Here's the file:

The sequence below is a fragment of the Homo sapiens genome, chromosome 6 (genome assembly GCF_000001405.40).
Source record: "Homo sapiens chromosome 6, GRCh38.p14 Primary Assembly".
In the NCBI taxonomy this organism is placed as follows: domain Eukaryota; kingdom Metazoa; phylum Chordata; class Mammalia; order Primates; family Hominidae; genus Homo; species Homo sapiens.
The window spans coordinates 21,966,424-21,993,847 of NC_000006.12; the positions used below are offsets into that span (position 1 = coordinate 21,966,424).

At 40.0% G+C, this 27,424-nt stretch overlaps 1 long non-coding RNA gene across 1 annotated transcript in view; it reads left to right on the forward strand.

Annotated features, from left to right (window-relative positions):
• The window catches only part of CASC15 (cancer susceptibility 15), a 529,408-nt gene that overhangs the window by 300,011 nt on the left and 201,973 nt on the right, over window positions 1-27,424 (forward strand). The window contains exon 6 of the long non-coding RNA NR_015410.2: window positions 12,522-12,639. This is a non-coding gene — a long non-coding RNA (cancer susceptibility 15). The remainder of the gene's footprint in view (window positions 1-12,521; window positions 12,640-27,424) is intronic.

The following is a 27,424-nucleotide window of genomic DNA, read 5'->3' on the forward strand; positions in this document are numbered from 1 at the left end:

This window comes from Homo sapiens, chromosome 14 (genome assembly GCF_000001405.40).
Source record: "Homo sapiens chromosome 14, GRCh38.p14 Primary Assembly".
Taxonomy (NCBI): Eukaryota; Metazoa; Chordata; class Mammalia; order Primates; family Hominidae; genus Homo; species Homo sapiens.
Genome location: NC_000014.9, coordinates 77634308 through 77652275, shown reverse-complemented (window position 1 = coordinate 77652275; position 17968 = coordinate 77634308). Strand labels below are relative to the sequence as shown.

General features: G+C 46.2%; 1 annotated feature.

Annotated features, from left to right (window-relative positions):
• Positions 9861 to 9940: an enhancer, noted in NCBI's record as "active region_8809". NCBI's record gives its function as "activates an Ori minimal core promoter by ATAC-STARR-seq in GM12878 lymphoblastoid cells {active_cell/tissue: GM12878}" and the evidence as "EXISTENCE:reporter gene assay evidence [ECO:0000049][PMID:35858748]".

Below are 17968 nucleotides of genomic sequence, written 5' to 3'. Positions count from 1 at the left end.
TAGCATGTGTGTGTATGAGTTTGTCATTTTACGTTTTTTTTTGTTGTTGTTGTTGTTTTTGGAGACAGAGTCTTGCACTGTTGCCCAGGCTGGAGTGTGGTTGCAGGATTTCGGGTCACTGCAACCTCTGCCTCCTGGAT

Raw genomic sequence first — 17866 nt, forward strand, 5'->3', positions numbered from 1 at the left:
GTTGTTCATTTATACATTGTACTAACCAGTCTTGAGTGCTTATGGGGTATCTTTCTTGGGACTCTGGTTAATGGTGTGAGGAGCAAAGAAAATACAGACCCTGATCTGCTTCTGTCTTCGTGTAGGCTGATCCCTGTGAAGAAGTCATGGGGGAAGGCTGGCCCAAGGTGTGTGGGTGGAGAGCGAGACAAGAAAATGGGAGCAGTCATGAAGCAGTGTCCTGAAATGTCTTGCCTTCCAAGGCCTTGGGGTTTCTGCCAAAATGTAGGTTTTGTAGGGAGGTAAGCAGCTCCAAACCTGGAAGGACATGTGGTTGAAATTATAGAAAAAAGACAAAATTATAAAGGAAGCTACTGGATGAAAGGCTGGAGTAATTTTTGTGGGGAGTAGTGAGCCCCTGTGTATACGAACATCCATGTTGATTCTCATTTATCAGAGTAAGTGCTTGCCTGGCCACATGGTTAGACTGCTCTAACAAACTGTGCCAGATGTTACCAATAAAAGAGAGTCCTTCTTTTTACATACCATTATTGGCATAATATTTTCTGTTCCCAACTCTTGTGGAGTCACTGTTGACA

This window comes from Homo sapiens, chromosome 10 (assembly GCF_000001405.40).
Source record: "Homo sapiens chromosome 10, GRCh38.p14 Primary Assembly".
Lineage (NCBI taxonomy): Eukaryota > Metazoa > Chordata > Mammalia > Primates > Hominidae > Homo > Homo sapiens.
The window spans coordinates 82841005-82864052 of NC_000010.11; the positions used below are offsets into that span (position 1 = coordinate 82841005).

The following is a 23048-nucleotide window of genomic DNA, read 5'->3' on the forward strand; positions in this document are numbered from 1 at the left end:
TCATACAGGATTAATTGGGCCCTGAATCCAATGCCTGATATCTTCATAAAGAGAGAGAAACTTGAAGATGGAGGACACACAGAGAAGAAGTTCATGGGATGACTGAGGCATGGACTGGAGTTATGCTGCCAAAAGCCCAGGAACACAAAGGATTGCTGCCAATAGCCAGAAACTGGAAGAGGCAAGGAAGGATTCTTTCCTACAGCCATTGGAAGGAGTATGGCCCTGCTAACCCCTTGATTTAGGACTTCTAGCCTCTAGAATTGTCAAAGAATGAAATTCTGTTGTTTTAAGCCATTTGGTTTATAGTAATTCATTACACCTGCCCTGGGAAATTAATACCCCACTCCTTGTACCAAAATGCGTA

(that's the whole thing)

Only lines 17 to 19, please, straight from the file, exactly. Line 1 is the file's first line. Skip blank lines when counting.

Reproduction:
TAGCATGTGTGTGTATGAGTTTGTCATTTTACGTTTTTTTTTGTTGTTGTTGTTGTTTTTGGAGACAGAGTCTTGCACTGTTGCCCAGGCTGGAGTGTGGTTGCAGGATTTCGGGTCACTGCAACCTCTGCCTCCTGGAT

Raw genomic sequence first — 17866 nt, forward strand, 5'->3', positions numbered from 1 at the left:
GTTGTTCATTTATACATTGTACTAACCAGTCTTGAGTGCTTATGGGGTATCTTTCTTGGGACTCTGGTTAATGGTGTGAGGAGCAAAGAAAATACAGACCCTGATCTGCTTCTGTCTTCGTGTAGGCTGATCCCTGTGAAGAAGTCATGGGGGAAGGCTGGCCCAAGGTGTGTGGGTGGAGAGCGAGACAAGAAAATGGGAGCAGTCATGAAGCAGTGTCCTGAAATGTCTTGCCTTCCAAGGCCTTGGGGTTTCTGCCAAAATGTAGGTTTTGTAGGGAGGTAAGCAGCTCCAAACCTGGAAGGACATGTGGTTGAAATTATAGAAAAAAGACAAAATTATAAAGGAAGCTACTGGATGAAAGGCTGGAGTAATTTTTGTGGGGAGTAGTGAGCCCCTGTGTATACGAACATCCATGTTGATTCTCATTTATCAGAGTAAGTGCTTGCCTGGCCACATGGTTAGACTGCTCTAACAAACTGTGCCAGATGTTACCAATAAAAGAGAGTCCTTCTTTTTACATACCATTATTGGCATAATATTTTCTGTTCCCAACTCTTGTGGAGTCACTGTTGACA